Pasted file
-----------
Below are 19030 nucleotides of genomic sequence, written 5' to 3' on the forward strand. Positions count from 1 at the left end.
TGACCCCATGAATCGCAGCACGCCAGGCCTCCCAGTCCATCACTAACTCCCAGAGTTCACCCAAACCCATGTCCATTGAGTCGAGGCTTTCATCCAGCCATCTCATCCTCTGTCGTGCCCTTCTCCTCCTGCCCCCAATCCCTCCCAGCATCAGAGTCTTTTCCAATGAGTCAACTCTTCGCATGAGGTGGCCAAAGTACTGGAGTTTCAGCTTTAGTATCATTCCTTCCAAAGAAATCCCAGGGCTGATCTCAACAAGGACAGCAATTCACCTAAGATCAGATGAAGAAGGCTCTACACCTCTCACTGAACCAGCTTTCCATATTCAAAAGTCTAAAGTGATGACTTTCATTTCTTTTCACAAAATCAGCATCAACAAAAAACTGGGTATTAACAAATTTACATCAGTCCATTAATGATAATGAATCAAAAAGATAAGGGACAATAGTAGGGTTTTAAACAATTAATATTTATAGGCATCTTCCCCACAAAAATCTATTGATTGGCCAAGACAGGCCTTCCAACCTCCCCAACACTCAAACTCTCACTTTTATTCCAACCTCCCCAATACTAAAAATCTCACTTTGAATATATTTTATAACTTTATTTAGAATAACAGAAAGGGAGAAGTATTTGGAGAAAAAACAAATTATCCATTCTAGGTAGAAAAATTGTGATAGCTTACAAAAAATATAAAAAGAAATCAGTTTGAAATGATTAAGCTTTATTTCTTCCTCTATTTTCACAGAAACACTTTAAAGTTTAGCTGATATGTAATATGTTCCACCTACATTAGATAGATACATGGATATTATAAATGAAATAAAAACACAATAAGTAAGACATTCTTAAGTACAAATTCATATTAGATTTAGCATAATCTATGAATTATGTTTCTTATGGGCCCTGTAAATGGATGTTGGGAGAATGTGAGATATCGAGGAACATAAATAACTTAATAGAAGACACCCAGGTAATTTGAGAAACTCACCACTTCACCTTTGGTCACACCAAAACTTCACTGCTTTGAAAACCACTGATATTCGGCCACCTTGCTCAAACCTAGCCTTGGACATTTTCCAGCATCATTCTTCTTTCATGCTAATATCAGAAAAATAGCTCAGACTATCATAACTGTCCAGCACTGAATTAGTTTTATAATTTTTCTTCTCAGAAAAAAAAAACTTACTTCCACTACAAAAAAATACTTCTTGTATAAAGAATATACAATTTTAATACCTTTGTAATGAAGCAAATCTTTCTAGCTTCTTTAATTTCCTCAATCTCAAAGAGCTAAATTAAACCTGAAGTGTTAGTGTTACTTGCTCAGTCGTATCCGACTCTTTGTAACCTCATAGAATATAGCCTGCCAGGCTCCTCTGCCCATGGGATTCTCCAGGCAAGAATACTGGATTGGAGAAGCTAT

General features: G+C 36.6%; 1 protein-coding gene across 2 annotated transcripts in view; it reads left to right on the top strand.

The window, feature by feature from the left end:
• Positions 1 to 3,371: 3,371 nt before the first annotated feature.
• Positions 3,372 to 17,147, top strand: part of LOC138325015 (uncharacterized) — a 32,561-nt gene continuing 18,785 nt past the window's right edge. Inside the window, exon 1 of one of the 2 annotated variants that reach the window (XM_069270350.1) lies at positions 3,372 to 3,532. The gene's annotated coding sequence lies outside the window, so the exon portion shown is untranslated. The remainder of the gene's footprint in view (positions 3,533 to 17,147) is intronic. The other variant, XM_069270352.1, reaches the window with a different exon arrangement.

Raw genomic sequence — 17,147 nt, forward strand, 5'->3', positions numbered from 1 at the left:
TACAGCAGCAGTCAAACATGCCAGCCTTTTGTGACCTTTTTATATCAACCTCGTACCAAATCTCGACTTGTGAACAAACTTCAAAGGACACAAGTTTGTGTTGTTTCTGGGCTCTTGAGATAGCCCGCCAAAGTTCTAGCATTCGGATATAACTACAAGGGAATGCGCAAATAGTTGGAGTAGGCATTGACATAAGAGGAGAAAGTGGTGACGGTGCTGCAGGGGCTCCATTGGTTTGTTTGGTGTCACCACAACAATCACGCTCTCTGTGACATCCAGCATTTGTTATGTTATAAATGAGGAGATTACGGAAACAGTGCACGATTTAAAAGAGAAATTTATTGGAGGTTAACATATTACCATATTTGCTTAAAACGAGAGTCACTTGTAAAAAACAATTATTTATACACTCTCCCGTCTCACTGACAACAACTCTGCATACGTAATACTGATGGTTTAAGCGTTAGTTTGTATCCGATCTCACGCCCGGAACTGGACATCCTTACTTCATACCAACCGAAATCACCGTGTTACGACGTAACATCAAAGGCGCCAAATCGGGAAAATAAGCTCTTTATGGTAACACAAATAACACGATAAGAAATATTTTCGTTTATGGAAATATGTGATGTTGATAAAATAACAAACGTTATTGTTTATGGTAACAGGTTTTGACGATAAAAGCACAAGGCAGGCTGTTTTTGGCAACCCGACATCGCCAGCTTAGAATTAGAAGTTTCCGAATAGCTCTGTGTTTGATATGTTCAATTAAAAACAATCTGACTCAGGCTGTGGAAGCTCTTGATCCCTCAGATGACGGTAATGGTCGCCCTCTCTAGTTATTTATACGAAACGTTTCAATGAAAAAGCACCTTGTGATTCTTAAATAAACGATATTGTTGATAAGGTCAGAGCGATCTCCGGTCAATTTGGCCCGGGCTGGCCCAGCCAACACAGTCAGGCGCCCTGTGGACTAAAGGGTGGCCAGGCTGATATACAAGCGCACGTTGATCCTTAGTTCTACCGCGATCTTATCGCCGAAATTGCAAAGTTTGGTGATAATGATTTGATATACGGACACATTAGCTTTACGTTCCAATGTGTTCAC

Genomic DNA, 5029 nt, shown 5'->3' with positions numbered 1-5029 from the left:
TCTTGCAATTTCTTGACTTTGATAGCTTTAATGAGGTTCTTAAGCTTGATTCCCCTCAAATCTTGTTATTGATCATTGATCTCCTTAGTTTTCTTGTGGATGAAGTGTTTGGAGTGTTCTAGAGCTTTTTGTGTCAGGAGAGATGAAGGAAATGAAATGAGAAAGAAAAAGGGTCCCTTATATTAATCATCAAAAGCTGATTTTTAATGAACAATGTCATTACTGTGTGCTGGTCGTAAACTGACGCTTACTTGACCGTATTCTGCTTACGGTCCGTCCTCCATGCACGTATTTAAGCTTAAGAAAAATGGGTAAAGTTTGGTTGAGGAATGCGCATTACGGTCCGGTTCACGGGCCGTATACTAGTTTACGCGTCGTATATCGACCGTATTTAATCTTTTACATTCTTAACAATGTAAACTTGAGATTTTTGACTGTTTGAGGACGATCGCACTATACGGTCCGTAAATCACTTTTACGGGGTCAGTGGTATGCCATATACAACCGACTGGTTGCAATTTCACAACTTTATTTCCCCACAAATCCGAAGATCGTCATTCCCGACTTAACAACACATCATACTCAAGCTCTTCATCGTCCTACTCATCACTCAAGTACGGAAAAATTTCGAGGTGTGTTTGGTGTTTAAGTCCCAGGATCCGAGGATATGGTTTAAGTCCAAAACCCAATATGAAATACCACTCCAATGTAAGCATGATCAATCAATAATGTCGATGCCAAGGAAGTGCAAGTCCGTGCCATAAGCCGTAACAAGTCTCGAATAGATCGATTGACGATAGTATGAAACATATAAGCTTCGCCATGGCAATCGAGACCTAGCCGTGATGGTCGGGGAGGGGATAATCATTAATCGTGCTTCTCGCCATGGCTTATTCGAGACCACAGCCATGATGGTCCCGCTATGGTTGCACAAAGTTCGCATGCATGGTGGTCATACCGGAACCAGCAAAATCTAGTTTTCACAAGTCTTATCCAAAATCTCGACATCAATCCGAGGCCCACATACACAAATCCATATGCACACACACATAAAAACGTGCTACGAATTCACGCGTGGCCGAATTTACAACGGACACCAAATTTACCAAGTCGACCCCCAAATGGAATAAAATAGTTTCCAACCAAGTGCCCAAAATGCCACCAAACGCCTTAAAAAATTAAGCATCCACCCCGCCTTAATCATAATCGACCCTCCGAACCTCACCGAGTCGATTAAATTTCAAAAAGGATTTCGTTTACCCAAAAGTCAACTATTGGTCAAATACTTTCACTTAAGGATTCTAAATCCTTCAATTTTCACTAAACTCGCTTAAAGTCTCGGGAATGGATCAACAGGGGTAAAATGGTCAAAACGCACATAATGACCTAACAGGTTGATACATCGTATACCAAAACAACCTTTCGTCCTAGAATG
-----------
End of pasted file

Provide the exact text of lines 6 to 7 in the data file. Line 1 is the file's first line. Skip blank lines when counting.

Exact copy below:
• Positions 3,372 to 17,147, top strand: part of LOC138325015 (uncharacterized) — a 32,561-nt gene continuing 18,785 nt past the window's right edge. Inside the window, exon 1 of one of the 2 annotated variants that reach the window (XM_069270350.1) lies at positions 3,372 to 3,532. The gene's annotated coding sequence lies outside the window, so the exon portion shown is untranslated. The remainder of the gene's footprint in view (positions 3,533 to 17,147) is intronic. The other variant, XM_069270352.1, reaches the window with a different exon arrangement.

Raw genomic sequence — 17,147 nt, forward strand, 5'->3', positions numbered from 1 at the left: